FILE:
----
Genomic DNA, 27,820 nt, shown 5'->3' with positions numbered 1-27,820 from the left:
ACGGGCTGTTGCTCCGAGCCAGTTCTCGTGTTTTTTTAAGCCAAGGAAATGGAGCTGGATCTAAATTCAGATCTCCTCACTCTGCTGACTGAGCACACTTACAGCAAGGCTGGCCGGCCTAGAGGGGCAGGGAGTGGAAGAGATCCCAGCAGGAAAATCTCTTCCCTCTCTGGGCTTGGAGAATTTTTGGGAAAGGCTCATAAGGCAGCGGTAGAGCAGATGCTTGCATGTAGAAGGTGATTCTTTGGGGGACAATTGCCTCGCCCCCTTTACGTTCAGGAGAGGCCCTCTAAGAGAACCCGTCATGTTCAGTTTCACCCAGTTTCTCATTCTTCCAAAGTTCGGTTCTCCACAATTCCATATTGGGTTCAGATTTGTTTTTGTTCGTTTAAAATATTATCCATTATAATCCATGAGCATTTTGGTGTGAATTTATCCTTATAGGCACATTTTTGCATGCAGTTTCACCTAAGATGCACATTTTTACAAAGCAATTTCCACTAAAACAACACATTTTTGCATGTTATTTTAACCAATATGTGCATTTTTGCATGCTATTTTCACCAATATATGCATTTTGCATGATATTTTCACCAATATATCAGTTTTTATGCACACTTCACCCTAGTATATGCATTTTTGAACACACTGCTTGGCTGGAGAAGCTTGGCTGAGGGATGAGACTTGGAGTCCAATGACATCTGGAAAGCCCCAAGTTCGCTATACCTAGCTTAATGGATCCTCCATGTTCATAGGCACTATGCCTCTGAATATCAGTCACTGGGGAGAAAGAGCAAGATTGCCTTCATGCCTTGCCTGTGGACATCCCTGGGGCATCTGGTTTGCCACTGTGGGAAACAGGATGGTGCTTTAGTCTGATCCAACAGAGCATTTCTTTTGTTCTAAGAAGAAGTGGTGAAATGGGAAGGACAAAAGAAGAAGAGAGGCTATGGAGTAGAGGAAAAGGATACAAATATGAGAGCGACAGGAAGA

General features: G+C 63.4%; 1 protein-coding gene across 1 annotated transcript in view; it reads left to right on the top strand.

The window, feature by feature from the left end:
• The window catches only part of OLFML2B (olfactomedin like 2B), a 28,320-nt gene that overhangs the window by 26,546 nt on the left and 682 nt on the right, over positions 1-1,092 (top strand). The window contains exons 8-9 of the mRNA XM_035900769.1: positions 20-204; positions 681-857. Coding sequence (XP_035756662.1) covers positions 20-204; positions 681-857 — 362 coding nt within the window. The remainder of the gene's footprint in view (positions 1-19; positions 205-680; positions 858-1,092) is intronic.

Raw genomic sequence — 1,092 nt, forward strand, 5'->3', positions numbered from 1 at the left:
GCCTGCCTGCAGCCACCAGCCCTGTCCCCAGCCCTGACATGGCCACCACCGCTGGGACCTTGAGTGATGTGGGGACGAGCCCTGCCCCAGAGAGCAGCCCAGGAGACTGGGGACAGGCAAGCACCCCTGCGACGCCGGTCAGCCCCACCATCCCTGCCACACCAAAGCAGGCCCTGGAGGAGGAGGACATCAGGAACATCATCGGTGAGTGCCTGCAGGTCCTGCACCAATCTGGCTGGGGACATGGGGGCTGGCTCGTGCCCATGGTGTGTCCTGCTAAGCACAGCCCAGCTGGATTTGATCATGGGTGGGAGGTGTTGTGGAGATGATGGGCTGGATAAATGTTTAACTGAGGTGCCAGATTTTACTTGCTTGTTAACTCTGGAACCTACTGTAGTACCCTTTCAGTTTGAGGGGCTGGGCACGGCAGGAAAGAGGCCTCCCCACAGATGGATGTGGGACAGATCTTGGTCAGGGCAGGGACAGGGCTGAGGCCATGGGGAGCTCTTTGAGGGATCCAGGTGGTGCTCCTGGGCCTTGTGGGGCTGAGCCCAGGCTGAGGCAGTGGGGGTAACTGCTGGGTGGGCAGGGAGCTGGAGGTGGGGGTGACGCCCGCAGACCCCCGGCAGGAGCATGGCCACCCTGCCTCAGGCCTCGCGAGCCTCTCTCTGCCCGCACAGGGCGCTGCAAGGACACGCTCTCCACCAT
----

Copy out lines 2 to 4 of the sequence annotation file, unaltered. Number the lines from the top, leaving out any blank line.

ACGGGCTGTTGCTCCGAGCCAGTTCTCGTGTTTTTTTAAGCCAAGGAAATGGAGCTGGATCTAAATTCAGATCTCCTCACTCTGCTGACTGAGCACACTTACAGCAAGGCTGGCCGGCCTAGAGGGGCAGGGAGTGGAAGAGATCCCAGCAGGAAAATCTCTTCCCTCTCTGGGCTTGGAGAATTTTTGGGAAAGGCTCATAAGGCAGCGGTAGAGCAGATGCTTGCATGTAGAAGGTGATTCTTTGGGGGACAATTGCCTCGCCCCCTTTACGTTCAGGAGAGGCCCTCTAAGAGAACCCGTCATGTTCAGTTTCACCCAGTTTCTCATTCTTCCAAAGTTCGGTTCTCCACAATTCCATATTGGGTTCAGATTTGTTTTTGTTCGTTTAAAATATTATCCATTATAATCCATGAGCATTTTGGTGTGAATTTATCCTTATAGGCACATTTTTGCATGCAGTTTCACCTAAGATGCACATTTTTACAAAGCAATTTCCACTAAAACAACACATTTTTGCATGTTATTTTAACCAATATGTGCATTTTTGCATGCTATTTTCACCAATATATGCATTTTGCATGATATTTTCACCAATATATCAGTTTTTATGCACACTTCACCCTAGTATATGCATTTTTGAACACACTGCTTGGCTGGAGAAGCTTGGCTGAGGGATGAGACTTGGAGTCCAATGACATCTGGAAAGCCCCAAGTTCGCTATACCTAGCTTAATGGATCCTCCATGTTCATAGGCACTATGCCTCTGAATATCAGTCACTGGGGAGAAAGAGCAAGATTGCCTTCATGCCTTGCCTGTGGACATCCCTGGGGCATCTGGTTTGCCACTGTGGGAAACAGGATGGTGCTTTAGTCTGATCCAACAGAGCATTTCTTTTGTTCTAAGAAGAAGTGGTGAAATGGGAAGGACAAAAGAAGAAGAGAGGCTATGGAGTAGAGGAAAAGGATACAAATATGAGAGCGACAGGAAGA

General features: G+C 63.4%; 1 protein-coding gene across 1 annotated transcript in view; it reads left to right on the top strand.

The window, feature by feature from the left end: